APL’s spin doctoring insults Australian football fans’ intelligence – and might well be the last straw


There are few more positive, hopeful and less cynical of the game of football in Australia than me. At times, it can be a flaw.

Sure, criticism is due when deserved, yet from this set of eyeballs, growth remains incremental and destined to see football become something rather special in the long term.

At times that growth stalls, or even regresses, yet as we have seen since the COVID-19 pandemic, where there were grave fears for many sporting organisations, codes, businesses and industries, the fans will return to a product they love and the A-Leagues have been examples of that fact.

The A-League Women is riding a wave of support that has played out in season 2023-24 in the form of a 62 per cent increase in attendance.

The men’s competition has also done well in terms of bums on seats, with Western United and Macarthur slowly beginning to build followings and crowds holding steady despite worrying seasons for Perth Glory and Newcastle Jets, and a Wanderers supporter base that has chosen to stay away in protest in large numbers.

If not for the dire straits in the Hunter and a more consistent presence of the Western Sydney fan-base, the attendance figures would read pleasingly and in conjunction with the football we have seen on the pitch, could potentially have made for one of the best A-League seasons on record.

Wanderers fans before the Sydney Derby incident that led to more protests (Photo by Cameron Spencer/Getty Images)

Instead, we came into the current season off the back of the APL’s attempt to sell of the grand final for an extended period to make up what we now realise is a serious financial shortfall existing in the foundations of the A-Leagues.

In addition, a rather poorly executed website that promised everything and provided little was demolished after millions had been spent in attempting to make it cutting edge and at the pointy end of sports content.

In the process of both, the APL, supposedly the saviour of Australian football after the ‘unbundling’ of the game and the independence it established away from Football Australia, sprouted nonsense and spin to the fans.

The grand final was supposedly to become part of a rather ridiculous ‘Festival of Football’, where people would apparently drop everything the moment their team qualified for the decider and book expensive flights and accommodation in Sydney.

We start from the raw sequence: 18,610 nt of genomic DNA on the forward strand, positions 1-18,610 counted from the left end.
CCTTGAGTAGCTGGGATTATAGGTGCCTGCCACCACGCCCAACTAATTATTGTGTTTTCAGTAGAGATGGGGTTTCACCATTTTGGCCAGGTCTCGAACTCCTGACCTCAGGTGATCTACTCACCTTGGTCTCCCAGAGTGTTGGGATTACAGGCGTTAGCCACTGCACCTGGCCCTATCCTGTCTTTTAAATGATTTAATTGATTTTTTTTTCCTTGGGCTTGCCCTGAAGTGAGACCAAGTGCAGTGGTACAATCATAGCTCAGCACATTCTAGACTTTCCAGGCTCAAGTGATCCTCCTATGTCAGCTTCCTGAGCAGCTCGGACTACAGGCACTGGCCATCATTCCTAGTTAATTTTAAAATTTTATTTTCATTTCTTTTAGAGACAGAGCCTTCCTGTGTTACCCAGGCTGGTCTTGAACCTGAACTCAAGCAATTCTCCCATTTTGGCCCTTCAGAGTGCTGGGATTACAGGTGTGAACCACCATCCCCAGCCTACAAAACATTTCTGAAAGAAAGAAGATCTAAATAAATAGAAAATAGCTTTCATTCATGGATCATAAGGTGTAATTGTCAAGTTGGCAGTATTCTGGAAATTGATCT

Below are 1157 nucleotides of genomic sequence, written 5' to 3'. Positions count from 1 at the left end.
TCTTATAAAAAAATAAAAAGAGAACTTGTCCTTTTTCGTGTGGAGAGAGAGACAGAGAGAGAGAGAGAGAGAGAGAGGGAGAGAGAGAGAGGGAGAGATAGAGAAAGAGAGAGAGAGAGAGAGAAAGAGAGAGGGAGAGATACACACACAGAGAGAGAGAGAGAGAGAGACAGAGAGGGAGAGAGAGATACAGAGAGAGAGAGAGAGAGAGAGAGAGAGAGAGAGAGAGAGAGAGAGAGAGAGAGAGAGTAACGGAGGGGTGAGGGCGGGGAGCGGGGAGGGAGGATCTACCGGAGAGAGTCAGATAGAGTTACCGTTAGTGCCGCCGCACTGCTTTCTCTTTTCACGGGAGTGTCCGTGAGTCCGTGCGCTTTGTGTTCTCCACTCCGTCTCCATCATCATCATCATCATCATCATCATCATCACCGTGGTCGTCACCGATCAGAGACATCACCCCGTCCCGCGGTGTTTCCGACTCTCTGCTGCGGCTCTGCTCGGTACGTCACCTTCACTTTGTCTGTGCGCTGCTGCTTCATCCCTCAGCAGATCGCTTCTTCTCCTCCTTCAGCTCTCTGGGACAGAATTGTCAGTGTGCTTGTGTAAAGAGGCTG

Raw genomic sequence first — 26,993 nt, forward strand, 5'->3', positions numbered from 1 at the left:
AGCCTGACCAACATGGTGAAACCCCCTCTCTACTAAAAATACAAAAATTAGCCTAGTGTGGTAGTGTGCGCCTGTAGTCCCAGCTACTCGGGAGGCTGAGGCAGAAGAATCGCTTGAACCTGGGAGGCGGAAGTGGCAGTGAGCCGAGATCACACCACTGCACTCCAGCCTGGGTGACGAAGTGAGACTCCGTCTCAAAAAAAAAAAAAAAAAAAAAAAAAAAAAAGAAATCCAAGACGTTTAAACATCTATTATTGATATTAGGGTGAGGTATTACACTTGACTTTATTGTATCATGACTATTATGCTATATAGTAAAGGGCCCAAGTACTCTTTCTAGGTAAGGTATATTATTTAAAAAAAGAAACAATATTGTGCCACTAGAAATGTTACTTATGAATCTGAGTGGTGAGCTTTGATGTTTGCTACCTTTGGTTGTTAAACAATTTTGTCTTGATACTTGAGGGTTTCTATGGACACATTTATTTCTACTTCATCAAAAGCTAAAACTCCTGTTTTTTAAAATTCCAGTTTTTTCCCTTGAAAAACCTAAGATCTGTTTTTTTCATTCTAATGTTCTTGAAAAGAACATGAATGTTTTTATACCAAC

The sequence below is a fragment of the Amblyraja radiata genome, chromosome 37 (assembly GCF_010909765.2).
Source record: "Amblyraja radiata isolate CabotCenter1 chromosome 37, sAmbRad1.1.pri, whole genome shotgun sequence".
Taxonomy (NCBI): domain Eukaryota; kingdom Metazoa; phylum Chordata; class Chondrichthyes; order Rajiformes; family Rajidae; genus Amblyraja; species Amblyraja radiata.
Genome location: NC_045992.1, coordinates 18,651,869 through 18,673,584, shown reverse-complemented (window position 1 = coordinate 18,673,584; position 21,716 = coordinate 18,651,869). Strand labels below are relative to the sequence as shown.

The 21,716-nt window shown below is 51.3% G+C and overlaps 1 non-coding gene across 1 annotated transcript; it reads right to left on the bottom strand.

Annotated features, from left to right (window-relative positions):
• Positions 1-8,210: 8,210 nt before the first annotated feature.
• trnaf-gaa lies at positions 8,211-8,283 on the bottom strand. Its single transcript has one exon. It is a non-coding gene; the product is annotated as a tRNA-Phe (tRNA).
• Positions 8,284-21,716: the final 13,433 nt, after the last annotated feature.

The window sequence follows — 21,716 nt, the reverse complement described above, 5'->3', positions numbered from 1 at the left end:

Cut the crap. It was a $12 million deal with New South Wales tourism that motivated the deal and the fans were the most significant of afterthoughts.

The website was a farce from day one and something I never could manage to get a handle on. It was clunky, disorganised and a far cry from the previous A-League site that fans of the domestic game once navigated with ease on a weekly basis.

Rather ironically, the new site, www.aleagues.com.au, is a blast from the past. If only the game could get back the reported $40 million that was pumped into the digital arm.

Once again, the APL failed to front up to the public honestly, amidst the website’s closure and near half the staff at APL losing their positions early in 2024.

Instead, it was bullshit at three paces again from the APL, as they sprouted that the layoffs were “necessary to capitalise on significant opportunities to create efficiencies through consolidation.”

Give me a break. Do not treat me like an idiot.

It was difficult to fathom when just a few short months back the actual A-League match broadcasts came under threat with the entry into administration of Global Advance. The APL suffered yet another embarrassment that they simply shirked off with assurances that everything would be fine and a load of codswallop that would have even impressed Donald Trump.

A-League fans were nearly prevented from watching on TV until NEP stepped in. (Photo by Paul Kane/Getty Images)

Next came the decision to can the Dolan-Warren Awards this week, with a quick acknowledgement of the game’s best male and female players in the domestic competitions set to occur at half-time during the respective grand finals.

Once again, more garbage spewed from the APL spin doctors: “This year we wanted to bring the awards closer to fans and give them a platform to be celebrated during the biggest games of the year.”

Spare me days, where do I collect the vomit bucket?

As much as I believe in the A-Leagues and the wonderful football we see on the pitch, it is high time those in charge of the game stopped treating us all like fools and actually gave us the explanations we deserve without the spin and nonsense that, quite frankly, insults our intelligence.

The solution? Go to the APL website. Make a list of the board members names and seek them out. Bombard them on X, Facebook and by mail.

Call them out and demand they show a little more respect to the people that support the game without lying through their teeth each week.

I’m doing it and so should you.

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